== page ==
The Issue of Institutions

I feel most comfortable at the edge of institutions. On the outskirts, I can remain free of the interpersonal drama and bureaucracy that so often exist within institutional structures, but I can still benefit from the things that these structures offer: education, networking, employment, and other opportunities. The edge is a comfortable place to be.

Locating myself at this margin has worked for a long time, but is now being challenged. Monks are ordained by institutions. Scholars receive their degrees, funding, and employment from institutions. Seeing as I am heading in both these directions, it seems that I am on a necessary collision course.

iliff-school-of-theology

Iliff School of Theology, an institution on whose margins I hang out

I don’t like being told what to do. Organized bodies specialize in rules, charters, guidelines, protocols, mission statements, and ethical standards. This all feels rather stuffy and claustrophobic to me. I like to wander freely, think and do what I want, have flexibility, be independent. At least, this is how I’d largely led my life until a few years ago.

Marriage changed things for me. My marriage vows were the first vows I had ever taken. Upon speaking them, I committed myself to something bigger than me, something that spread out, not only to my partner, but even further than the two of us. This process of expansion continued when I received the Zen Bodhisattva precepts, which are vows for living, being, and doing.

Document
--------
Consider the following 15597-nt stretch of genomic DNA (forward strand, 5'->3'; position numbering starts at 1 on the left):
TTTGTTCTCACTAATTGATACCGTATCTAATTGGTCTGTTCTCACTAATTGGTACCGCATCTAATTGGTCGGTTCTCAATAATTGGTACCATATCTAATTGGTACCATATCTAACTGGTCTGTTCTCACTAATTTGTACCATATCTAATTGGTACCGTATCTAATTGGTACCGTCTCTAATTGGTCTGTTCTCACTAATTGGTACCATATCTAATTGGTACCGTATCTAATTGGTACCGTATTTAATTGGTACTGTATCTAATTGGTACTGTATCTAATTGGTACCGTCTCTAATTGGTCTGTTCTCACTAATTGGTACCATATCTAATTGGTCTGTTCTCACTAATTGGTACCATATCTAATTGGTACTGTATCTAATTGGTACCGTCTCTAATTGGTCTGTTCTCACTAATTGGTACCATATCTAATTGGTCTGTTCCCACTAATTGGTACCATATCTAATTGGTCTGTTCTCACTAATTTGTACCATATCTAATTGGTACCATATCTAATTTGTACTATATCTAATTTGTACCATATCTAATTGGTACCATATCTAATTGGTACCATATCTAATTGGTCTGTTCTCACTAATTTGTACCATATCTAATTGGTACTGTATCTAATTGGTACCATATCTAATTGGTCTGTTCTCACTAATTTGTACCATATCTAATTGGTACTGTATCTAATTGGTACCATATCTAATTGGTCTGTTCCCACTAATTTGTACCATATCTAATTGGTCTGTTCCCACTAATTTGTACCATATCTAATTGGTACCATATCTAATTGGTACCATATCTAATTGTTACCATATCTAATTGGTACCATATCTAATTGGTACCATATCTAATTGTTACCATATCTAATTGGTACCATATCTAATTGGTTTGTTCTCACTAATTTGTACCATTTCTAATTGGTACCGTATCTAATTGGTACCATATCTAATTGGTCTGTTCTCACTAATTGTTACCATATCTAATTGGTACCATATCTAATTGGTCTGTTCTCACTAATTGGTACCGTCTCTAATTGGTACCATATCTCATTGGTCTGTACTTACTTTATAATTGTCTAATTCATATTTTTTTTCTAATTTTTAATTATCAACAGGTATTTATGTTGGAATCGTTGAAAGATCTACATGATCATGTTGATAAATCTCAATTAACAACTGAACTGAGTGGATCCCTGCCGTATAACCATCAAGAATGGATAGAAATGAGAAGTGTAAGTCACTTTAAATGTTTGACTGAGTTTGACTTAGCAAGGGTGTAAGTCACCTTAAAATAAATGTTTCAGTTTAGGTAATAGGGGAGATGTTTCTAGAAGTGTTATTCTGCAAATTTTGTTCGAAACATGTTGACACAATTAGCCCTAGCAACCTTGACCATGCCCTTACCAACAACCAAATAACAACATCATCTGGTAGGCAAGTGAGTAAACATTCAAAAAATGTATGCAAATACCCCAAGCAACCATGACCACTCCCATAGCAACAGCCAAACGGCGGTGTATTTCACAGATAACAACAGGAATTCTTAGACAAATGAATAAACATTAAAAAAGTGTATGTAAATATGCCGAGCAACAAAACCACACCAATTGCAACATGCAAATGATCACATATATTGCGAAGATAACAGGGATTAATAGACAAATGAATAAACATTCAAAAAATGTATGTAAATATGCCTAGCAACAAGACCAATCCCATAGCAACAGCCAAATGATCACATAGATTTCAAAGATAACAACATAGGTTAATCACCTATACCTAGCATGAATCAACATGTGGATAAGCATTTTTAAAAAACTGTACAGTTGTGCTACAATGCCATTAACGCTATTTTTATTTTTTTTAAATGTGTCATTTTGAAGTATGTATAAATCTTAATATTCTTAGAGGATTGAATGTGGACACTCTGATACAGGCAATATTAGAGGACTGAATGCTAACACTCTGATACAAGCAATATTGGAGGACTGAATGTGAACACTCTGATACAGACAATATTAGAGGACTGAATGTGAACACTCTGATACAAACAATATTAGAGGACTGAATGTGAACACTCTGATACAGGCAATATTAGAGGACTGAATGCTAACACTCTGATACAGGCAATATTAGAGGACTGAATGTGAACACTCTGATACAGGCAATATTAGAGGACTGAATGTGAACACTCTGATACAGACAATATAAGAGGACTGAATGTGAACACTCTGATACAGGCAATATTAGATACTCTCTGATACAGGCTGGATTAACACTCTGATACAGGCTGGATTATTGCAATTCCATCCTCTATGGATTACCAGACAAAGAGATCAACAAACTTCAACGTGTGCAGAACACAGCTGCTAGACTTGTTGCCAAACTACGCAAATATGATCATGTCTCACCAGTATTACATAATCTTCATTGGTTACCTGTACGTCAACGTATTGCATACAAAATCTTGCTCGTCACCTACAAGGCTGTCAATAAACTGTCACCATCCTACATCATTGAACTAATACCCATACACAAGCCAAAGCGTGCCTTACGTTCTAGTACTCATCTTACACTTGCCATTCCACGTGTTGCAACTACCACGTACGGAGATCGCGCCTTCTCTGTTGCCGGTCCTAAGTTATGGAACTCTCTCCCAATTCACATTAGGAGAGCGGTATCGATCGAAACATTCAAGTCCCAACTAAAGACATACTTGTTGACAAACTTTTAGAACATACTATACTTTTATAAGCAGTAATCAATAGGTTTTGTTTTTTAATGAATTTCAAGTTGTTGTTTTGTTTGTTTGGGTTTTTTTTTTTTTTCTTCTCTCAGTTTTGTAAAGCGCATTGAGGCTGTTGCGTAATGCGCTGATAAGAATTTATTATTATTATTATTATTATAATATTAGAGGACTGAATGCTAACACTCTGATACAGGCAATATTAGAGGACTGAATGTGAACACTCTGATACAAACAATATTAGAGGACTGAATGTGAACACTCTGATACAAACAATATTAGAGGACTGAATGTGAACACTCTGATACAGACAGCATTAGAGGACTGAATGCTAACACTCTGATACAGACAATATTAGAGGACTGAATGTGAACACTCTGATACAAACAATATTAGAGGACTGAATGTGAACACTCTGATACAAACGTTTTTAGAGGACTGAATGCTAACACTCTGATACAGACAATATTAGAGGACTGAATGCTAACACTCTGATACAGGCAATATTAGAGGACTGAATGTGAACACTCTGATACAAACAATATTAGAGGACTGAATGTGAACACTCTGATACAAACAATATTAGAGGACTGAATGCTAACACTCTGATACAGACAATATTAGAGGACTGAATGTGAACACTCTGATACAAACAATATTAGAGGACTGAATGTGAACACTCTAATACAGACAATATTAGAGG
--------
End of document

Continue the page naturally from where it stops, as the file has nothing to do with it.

I now feel myself being drawn into the institutions I had always avoided. My scholarly and monkish tendencies are one force. My vows are another. And yet another force is our current political climate. I feel compelled to act and be involved when I witness the kind of widespread suffering I see around me today. Hanging out on the edge no longer feels right. So I am gingerly dipping my toe into the institutional sea.

I have started this process by becoming more involved in my temple and at my university. I received training in Sustained Dialogue a few weeks back, which is a model of dialogue that aims to build relationships, be changed by what you hear, and work toward action in the community. Through this training, I hope to help people and groups in conflict come together, understand one another, and move toward change, both on the University of Denver campus and in the greater Denver area.

In what ways are you getting more involved? Or not? And why?

Scholar Monks: Martin Luther King, Jr.

This is part of the ongoing Scholar Monks series, which explores the lives and works of people who have chosen to further knowledge while grounded in practice.

“I believe that unarmed truth and unconditional love will have the final word in reality. This is why right temporarily defeated is stronger than evil triumphant.” (1)